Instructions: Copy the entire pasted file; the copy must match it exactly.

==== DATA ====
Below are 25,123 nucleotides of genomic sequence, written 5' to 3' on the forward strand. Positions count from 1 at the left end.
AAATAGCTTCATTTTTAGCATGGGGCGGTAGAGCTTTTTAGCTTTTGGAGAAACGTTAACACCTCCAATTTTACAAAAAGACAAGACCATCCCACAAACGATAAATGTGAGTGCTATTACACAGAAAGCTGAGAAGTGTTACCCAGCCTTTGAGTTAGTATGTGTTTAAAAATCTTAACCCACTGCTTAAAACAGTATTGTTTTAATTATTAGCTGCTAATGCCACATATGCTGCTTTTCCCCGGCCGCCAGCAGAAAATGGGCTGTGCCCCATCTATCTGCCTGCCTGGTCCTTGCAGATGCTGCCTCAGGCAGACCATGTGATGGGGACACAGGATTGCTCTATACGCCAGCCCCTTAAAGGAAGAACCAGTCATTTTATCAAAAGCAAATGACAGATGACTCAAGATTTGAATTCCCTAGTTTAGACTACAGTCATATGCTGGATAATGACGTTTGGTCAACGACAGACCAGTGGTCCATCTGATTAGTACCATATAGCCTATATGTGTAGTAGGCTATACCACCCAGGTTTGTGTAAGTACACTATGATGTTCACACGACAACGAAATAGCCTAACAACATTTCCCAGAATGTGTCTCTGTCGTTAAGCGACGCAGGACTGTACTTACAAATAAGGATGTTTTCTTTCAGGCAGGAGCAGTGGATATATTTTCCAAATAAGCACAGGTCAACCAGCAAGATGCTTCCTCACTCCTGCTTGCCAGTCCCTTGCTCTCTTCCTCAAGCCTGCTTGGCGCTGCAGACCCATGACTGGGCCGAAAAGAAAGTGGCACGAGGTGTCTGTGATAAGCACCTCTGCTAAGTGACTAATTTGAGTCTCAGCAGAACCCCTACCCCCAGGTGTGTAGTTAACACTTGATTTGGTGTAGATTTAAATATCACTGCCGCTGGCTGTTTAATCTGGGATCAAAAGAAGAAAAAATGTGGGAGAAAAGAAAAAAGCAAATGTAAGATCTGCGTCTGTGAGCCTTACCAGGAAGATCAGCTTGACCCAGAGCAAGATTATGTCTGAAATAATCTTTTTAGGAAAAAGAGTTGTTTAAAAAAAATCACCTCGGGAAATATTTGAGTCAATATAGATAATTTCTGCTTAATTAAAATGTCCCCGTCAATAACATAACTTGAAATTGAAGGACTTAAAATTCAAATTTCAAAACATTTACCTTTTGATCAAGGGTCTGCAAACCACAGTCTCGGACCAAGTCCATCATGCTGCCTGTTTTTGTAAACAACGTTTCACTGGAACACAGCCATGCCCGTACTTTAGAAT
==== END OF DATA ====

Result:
Below are 25,123 nucleotides of genomic sequence, written 5' to 3' on the forward strand. Positions count from 1 at the left end.
AAATAGCTTCATTTTTAGCATGGGGCGGTAGAGCTTTTTAGCTTTTGGAGAAACGTTAACACCTCCAATTTTACAAAAAGACAAGACCATCCCACAAACGATAAATGTGAGTGCTATTACACAGAAAGCTGAGAAGTGTTACCCAGCCTTTGAGTTAGTATGTGTTTAAAAATCTTAACCCACTGCTTAAAACAGTATTGTTTTAATTATTAGCTGCTAATGCCACATATGCTGCTTTTCCCCGGCCGCCAGCAGAAAATGGGCTGTGCCCCATCTATCTGCCTGCCTGGTCCTTGCAGATGCTGCCTCAGGCAGACCATGTGATGGGGACACAGGATTGCTCTATACGCCAGCCCCTTAAAGGAAGAACCAGTCATTTTATCAAAAGCAAATGACAGATGACTCAAGATTTGAATTCCCTAGTTTAGACTACAGTCATATGCTGGATAATGACGTTTGGTCAACGACAGACCAGTGGTCCATCTGATTAGTACCATATAGCCTATATGTGTAGTAGGCTATACCACCCAGGTTTGTGTAAGTACACTATGATGTTCACACGACAACGAAATAGCCTAACAACATTTCCCAGAATGTGTCTCTGTCGTTAAGCGACGCAGGACTGTACTTACAAATAAGGATGTTTTCTTTCAGGCAGGAGCAGTGGATATATTTTCCAAATAAGCACAGGTCAACCAGCAAGATGCTTCCTCACTCCTGCTTGCCAGTCCCTTGCTCTCTTCCTCAAGCCTGCTTGGCGCTGCAGACCCATGACTGGGCCGAAAAGAAAGTGGCACGAGGTGTCTGTGATAAGCACCTCTGCTAAGTGACTAATTTGAGTCTCAGCAGAACCCCTACCCCCAGGTGTGTAGTTAACACTTGATTTGGTGTAGATTTAAATATCACTGCCGCTGGCTGTTTAATCTGGGATCAAAAGAAGAAAAAATGTGGGAGAAAAGAAAAAAGCAAATGTAAGATCTGCGTCTGTGAGCCTTACCAGGAAGATCAGCTTGACCCAGAGCAAGATTATGTCTGAAATAATCTTTTTAGGAAAAAGAGTTGTTTAAAAAAAATCACCTCGGGAAATATTTGAGTCAATATAGATAATTTCTGCTTAATTAAAATGTCCCCGTCAATAACATAACTTGAAATTGAAGGACTTAAAATTCAAATTTCAAAACATTTACCTTTTGATCAAGGGTCTGCAAACCACAGTCTCGGACCAAGTCCATCATGCTGCCTGTTTTTGTAAACAACGTTTCACTGGAACACAGCCATGCCCGTACTTTAGAAT